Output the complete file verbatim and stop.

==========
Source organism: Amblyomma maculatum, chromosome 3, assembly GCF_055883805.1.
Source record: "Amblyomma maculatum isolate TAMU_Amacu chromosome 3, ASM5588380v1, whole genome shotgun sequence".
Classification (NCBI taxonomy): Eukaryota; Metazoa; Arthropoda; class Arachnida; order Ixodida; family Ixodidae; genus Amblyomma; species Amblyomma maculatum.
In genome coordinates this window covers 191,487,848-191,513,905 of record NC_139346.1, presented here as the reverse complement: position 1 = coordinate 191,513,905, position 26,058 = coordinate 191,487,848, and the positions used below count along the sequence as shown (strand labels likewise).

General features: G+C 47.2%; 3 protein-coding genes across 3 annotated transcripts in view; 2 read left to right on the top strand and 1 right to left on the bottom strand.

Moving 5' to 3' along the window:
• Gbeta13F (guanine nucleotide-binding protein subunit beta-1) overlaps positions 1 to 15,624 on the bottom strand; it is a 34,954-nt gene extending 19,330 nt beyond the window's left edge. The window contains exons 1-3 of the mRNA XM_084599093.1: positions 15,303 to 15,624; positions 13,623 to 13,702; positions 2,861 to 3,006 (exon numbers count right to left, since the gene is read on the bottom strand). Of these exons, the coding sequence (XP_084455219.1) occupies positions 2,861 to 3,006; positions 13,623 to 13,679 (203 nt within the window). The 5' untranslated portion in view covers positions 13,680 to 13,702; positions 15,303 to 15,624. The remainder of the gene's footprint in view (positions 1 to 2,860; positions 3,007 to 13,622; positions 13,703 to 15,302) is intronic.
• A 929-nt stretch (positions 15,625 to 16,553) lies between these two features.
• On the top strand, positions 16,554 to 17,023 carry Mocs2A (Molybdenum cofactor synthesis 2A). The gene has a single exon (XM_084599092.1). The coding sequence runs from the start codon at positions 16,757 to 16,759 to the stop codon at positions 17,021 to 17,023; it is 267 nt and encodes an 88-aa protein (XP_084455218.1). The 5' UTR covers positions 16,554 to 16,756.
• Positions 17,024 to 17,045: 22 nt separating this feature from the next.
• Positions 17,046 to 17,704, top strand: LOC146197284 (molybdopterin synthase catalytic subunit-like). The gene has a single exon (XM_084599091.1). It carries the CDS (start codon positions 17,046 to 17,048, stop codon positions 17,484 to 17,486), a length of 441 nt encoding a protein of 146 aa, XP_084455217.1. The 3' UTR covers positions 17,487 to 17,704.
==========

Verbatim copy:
Source organism: Amblyomma maculatum, chromosome 3, assembly GCF_055883805.1.
Source record: "Amblyomma maculatum isolate TAMU_Amacu chromosome 3, ASM5588380v1, whole genome shotgun sequence".
Classification (NCBI taxonomy): Eukaryota; Metazoa; Arthropoda; class Arachnida; order Ixodida; family Ixodidae; genus Amblyomma; species Amblyomma maculatum.
In genome coordinates this window covers 191,487,848-191,513,905 of record NC_139346.1, presented here as the reverse complement: position 1 = coordinate 191,513,905, position 26,058 = coordinate 191,487,848, and the positions used below count along the sequence as shown (strand labels likewise).

General features: G+C 47.2%; 3 protein-coding genes across 3 annotated transcripts in view; 2 read left to right on the top strand and 1 right to left on the bottom strand.

Moving 5' to 3' along the window:
• Gbeta13F (guanine nucleotide-binding protein subunit beta-1) overlaps positions 1 to 15,624 on the bottom strand; it is a 34,954-nt gene extending 19,330 nt beyond the window's left edge. The window contains exons 1-3 of the mRNA XM_084599093.1: positions 15,303 to 15,624; positions 13,623 to 13,702; positions 2,861 to 3,006 (exon numbers count right to left, since the gene is read on the bottom strand). Of these exons, the coding sequence (XP_084455219.1) occupies positions 2,861 to 3,006; positions 13,623 to 13,679 (203 nt within the window). The 5' untranslated portion in view covers positions 13,680 to 13,702; positions 15,303 to 15,624. The remainder of the gene's footprint in view (positions 1 to 2,860; positions 3,007 to 13,622; positions 13,703 to 15,302) is intronic.
• A 929-nt stretch (positions 15,625 to 16,553) lies between these two features.
• On the top strand, positions 16,554 to 17,023 carry Mocs2A (Molybdenum cofactor synthesis 2A). The gene has a single exon (XM_084599092.1). The coding sequence runs from the start codon at positions 16,757 to 16,759 to the stop codon at positions 17,021 to 17,023; it is 267 nt and encodes an 88-aa protein (XP_084455218.1). The 5' UTR covers positions 16,554 to 16,756.
• Positions 17,024 to 17,045: 22 nt separating this feature from the next.
• Positions 17,046 to 17,704, top strand: LOC146197284 (molybdopterin synthase catalytic subunit-like). The gene has a single exon (XM_084599091.1). It carries the CDS (start codon positions 17,046 to 17,048, stop codon positions 17,484 to 17,486), a length of 441 nt encoding a protein of 146 aa, XP_084455217.1. The 3' UTR covers positions 17,487 to 17,704.